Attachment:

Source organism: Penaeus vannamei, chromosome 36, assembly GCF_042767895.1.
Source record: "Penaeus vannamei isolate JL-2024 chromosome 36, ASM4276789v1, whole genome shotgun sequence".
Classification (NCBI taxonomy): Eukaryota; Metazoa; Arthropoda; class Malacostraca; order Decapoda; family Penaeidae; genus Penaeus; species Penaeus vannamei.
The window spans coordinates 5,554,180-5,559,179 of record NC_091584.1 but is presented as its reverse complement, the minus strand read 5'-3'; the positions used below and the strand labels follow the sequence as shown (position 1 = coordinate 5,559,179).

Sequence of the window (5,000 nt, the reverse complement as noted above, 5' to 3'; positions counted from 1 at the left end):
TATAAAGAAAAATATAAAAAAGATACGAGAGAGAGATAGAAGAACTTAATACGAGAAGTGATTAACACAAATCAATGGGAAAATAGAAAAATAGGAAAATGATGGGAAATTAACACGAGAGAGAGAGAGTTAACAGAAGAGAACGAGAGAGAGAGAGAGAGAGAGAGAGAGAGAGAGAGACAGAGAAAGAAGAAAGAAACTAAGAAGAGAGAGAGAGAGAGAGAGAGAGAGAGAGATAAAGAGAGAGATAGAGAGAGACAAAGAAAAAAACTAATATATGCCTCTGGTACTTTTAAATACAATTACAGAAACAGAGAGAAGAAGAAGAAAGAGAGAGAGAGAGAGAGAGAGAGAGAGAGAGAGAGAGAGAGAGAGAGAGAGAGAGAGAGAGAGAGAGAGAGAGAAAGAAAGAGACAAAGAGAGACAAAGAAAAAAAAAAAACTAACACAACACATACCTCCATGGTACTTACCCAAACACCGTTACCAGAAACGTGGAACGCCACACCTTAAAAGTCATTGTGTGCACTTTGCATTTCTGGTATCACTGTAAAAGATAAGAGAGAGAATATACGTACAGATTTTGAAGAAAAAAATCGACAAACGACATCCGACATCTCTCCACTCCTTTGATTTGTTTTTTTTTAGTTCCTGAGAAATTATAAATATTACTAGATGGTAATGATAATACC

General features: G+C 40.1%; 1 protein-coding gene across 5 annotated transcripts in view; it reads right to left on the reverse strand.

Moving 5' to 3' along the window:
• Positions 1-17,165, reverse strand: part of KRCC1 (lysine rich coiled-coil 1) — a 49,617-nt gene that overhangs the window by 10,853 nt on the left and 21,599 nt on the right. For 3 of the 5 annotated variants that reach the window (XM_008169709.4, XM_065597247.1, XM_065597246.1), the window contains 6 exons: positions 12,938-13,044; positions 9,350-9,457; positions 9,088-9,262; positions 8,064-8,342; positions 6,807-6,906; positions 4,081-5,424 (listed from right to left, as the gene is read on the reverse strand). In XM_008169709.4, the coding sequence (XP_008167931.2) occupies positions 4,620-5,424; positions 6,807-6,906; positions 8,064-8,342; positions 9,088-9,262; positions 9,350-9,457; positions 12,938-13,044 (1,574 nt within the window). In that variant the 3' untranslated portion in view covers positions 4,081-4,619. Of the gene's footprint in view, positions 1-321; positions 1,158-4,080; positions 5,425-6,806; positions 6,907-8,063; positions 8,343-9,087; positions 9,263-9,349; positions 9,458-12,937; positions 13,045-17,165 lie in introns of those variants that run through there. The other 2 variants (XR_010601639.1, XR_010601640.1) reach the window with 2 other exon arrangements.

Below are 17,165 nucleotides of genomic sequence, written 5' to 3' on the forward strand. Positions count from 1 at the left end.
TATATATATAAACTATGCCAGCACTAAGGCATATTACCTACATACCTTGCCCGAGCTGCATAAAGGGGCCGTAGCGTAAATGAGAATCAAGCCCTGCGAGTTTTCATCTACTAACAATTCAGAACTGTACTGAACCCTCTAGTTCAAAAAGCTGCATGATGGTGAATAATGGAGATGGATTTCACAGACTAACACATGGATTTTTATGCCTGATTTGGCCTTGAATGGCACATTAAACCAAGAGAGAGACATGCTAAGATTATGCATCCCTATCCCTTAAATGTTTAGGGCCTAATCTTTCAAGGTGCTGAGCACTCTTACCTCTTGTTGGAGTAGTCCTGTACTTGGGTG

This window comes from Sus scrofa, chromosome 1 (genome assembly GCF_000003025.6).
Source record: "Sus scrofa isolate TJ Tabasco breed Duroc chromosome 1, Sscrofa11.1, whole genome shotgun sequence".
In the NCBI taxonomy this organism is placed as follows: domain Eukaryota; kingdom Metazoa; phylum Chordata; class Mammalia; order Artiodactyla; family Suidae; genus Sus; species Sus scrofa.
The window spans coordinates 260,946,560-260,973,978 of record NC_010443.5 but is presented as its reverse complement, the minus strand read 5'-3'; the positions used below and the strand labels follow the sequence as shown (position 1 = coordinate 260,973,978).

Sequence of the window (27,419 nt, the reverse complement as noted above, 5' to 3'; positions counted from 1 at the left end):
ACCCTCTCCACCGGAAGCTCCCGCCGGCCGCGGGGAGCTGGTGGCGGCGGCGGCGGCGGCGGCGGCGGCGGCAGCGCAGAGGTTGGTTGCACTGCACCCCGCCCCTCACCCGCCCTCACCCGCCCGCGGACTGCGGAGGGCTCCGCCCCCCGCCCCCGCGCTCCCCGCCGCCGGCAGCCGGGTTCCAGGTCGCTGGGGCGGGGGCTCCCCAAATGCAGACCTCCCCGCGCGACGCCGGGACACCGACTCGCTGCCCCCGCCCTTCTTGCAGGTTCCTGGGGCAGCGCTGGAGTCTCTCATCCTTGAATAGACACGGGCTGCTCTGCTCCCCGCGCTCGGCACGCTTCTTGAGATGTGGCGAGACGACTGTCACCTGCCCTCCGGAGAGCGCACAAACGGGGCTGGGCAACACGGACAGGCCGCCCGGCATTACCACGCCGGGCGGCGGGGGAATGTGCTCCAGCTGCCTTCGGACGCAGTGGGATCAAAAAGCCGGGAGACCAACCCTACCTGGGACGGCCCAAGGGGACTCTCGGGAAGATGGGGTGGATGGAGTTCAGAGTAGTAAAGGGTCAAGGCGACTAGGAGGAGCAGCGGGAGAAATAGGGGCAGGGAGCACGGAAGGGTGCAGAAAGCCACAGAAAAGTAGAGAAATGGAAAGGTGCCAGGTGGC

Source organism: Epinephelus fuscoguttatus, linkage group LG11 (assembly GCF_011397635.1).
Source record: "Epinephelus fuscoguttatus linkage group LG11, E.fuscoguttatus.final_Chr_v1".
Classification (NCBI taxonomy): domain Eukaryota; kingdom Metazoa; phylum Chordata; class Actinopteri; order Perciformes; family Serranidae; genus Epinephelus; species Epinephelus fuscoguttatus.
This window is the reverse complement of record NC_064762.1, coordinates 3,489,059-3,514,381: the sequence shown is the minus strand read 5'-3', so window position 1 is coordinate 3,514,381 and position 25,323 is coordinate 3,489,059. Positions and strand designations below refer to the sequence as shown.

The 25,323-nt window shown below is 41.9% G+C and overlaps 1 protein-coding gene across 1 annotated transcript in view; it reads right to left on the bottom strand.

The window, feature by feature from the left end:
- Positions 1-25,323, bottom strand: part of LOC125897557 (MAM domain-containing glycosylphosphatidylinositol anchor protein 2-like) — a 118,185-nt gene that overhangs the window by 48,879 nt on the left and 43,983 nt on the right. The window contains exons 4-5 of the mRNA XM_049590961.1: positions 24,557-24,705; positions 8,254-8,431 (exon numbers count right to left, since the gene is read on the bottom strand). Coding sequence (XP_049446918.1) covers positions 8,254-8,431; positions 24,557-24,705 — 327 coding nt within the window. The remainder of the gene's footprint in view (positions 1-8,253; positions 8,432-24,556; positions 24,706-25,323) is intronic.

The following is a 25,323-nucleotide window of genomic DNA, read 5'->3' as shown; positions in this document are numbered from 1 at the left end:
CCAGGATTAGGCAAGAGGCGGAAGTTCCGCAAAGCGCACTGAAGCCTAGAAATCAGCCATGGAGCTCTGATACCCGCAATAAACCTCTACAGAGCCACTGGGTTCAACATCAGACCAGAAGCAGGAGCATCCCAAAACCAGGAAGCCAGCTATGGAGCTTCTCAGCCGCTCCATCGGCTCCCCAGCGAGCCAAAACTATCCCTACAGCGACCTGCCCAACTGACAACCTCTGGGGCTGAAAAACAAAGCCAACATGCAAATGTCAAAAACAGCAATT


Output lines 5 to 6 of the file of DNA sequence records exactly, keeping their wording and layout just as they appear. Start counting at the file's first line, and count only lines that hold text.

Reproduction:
Sequence of the window (5,000 nt, the reverse complement as noted above, 5' to 3'; positions counted from 1 at the left end):
TATAAAGAAAAATATAAAAAAGATACGAGAGAGAGATAGAAGAACTTAATACGAGAAGTGATTAACACAAATCAATGGGAAAATAGAAAAATAGGAAAATGATGGGAAATTAACACGAGAGAGAGAGAGTTAACAGAAGAGAACGAGAGAGAGAGAGAGAGAGAGAGAGAGAGAGAGAGACAGAGAAAGAAGAAAGAAACTAAGAAGAGAGAGAGAGAGAGAGAGAGAGAGAGAGATAAAGAGAGAGATAGAGAGAGACAAAGAAAAAAACTAATATATGCCTCTGGTACTTTTAAATACAATTACAGAAACAGAGAGAAGAAGAAGAAAGAGAGAGAGAGAGAGAGAGAGAGAGAGAGAGAGAGAGAGAGAGAGAGAGAGAGAGAGAGAGAGAGAGAGAGAGAAAGAAAGAGACAAAGAGAGACAAAGAAAAAAAAAAAACTAACACAACACATACCTCCATGGTACTTACCCAAACACCGTTACCAGAAACGTGGAACGCCACACCTTAAAAGTCATTGTGTGCACTTTGCATTTCTGGTATCACTGTAAAAGATAAGAGAGAGAATATACGTACAGATTTTGAAGAAAAAAATCGACAAACGACATCCGACATCTCTCCACTCCTTTGATTTGTTTTTTTTTAGTTCCTGAGAAATTATAAATATTACTAGATGGTAATGATAATACC